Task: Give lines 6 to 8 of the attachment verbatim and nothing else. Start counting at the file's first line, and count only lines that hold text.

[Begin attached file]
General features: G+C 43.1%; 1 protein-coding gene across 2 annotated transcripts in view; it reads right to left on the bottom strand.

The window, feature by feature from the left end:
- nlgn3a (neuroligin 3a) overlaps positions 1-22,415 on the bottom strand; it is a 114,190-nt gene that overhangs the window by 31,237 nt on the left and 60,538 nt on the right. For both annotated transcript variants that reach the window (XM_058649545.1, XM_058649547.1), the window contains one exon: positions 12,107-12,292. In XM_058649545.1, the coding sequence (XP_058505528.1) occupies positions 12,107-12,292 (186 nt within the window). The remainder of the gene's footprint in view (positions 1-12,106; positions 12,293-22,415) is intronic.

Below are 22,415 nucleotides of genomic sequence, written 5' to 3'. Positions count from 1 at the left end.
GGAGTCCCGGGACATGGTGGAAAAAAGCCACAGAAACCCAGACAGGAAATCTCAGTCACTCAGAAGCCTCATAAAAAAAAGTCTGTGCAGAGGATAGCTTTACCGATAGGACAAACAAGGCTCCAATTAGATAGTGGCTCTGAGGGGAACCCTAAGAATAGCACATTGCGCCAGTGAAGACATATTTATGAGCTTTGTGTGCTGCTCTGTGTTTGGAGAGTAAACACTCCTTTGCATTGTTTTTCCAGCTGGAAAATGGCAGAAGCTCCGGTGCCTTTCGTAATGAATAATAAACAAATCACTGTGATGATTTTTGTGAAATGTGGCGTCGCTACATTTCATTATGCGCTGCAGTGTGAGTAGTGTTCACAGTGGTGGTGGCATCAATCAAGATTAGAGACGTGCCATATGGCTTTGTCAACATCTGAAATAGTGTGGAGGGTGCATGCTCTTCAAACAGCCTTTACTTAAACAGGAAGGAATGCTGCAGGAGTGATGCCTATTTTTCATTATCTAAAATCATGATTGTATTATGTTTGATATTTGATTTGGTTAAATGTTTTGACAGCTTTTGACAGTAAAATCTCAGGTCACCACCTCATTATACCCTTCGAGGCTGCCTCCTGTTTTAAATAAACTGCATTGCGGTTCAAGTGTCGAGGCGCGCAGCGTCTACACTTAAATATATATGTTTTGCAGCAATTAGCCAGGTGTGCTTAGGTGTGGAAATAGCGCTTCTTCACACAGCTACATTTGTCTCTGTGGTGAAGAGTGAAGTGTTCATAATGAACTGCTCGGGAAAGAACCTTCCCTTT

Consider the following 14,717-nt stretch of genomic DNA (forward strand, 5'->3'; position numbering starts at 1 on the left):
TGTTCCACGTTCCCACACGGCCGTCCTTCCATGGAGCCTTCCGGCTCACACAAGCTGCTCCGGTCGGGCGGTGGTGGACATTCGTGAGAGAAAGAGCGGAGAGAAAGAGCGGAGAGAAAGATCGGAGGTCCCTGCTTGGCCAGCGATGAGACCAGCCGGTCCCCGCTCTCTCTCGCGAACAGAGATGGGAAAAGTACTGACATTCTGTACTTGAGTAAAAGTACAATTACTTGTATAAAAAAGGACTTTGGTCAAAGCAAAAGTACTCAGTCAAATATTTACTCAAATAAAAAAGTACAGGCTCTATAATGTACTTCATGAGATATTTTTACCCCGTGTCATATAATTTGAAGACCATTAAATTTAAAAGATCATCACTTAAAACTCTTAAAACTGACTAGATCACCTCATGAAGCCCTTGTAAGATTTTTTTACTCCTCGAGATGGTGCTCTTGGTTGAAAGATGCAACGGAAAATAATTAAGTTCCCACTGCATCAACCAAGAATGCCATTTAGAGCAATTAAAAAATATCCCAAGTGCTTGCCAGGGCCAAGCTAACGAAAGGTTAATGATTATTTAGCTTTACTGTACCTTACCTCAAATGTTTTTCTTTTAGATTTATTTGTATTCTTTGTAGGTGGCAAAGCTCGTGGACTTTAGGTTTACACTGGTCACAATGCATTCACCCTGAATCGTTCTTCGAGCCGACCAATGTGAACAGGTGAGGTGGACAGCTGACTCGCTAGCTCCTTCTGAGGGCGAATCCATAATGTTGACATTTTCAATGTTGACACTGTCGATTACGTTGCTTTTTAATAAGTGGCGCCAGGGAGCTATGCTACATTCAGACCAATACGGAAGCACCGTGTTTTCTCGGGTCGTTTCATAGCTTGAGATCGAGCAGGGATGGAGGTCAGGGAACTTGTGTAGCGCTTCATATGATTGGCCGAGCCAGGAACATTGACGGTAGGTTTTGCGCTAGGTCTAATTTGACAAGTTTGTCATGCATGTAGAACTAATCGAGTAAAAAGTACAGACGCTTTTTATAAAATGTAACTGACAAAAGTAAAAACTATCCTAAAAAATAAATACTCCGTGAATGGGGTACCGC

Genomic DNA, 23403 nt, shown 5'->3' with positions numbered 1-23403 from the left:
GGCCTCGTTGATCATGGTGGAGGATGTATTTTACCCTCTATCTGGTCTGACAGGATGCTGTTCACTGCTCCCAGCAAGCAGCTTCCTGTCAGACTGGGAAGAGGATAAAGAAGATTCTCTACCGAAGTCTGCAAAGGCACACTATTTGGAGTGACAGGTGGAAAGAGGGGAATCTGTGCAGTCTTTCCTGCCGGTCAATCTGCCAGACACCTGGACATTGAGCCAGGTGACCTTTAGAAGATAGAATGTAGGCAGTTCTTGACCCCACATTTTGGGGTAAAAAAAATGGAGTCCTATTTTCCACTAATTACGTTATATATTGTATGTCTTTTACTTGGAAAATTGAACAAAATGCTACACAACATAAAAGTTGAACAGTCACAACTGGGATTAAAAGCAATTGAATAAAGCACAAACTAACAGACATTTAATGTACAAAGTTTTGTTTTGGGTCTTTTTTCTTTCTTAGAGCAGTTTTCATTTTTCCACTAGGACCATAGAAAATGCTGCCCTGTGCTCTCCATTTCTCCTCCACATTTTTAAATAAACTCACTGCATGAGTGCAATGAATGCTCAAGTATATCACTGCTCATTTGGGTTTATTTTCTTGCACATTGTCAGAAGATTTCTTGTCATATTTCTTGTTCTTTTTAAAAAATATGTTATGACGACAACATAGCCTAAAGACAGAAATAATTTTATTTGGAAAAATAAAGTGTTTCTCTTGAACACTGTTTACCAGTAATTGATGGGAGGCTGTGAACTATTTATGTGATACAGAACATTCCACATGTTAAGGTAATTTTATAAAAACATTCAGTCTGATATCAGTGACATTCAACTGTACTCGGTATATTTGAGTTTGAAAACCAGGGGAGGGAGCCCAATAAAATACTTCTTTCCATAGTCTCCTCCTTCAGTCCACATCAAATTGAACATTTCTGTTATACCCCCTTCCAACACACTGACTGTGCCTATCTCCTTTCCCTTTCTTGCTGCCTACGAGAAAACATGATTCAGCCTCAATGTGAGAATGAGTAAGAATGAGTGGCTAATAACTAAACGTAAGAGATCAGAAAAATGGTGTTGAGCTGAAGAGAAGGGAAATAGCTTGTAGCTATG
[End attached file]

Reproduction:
Consider the following 14,717-nt stretch of genomic DNA (forward strand, 5'->3'; position numbering starts at 1 on the left):
TGTTCCACGTTCCCACACGGCCGTCCTTCCATGGAGCCTTCCGGCTCACACAAGCTGCTCCGGTCGGGCGGTGGTGGACATTCGTGAGAGAAAGAGCGGAGAGAAAGAGCGGAGAGAAAGATCGGAGGTCCCTGCTTGGCCAGCGATGAGACCAGCCGGTCCCCGCTCTCTCTCGCGAACAGAGATGGGAAAAGTACTGACATTCTGTACTTGAGTAAAAGTACAATTACTTGTATAAAAAAGGACTTTGGTCAAAGCAAAAGTACTCAGTCAAATATTTACTCAAATAAAAAAGTACAGGCTCTATAATGTACTTCATGAGATATTTTTACCCCGTGTCATATAATTTGAAGACCATTAAATTTAAAAGATCATCACTTAAAACTCTTAAAACTGACTAGATCACCTCATGAAGCCCTTGTAAGATTTTTTTACTCCTCGAGATGGTGCTCTTGGTTGAAAGATGCAACGGAAAATAATTAAGTTCCCACTGCATCAACCAAGAATGCCATTTAGAGCAATTAAAAAATATCCCAAGTGCTTGCCAGGGCCAAGCTAACGAAAGGTTAATGATTATTTAGCTTTACTGTACCTTACCTCAAATGTTTTTCTTTTAGATTTATTTGTATTCTTTGTAGGTGGCAAAGCTCGTGGACTTTAGGTTTACACTGGTCACAATGCATTCACCCTGAATCGTTCTTCGAGCCGACCAATGTGAACAGGTGAGGTGGACAGCTGACTCGCTAGCTCCTTCTGAGGGCGAATCCATAATGTTGACATTTTCAATGTTGACACTGTCGATTACGTTGCTTTTTAATAAGTGGCGCCAGGGAGCTATGCTACATTCAGACCAATACGGAAGCACCGTGTTTTCTCGGGTCGTTTCATAGCTTGAGATCGAGCAGGGATGGAGGTCAGGGAACTTGTGTAGCGCTTCATATGATTGGCCGAGCCAGGAACATTGACGGTAGGTTTTGCGCTAGGTCTAATTTGACAAGTTTGTCATGCATGTAGAACTAATCGAGTAAAAAGTACAGACGCTTTTTATAAAATGTAACTGACAAAAGTAAAAACTATCCTAAAAAATAAATACTCCGTGAATGGGGTACCGC

Genomic DNA, 23403 nt, shown 5'->3' with positions numbered 1-23403 from the left: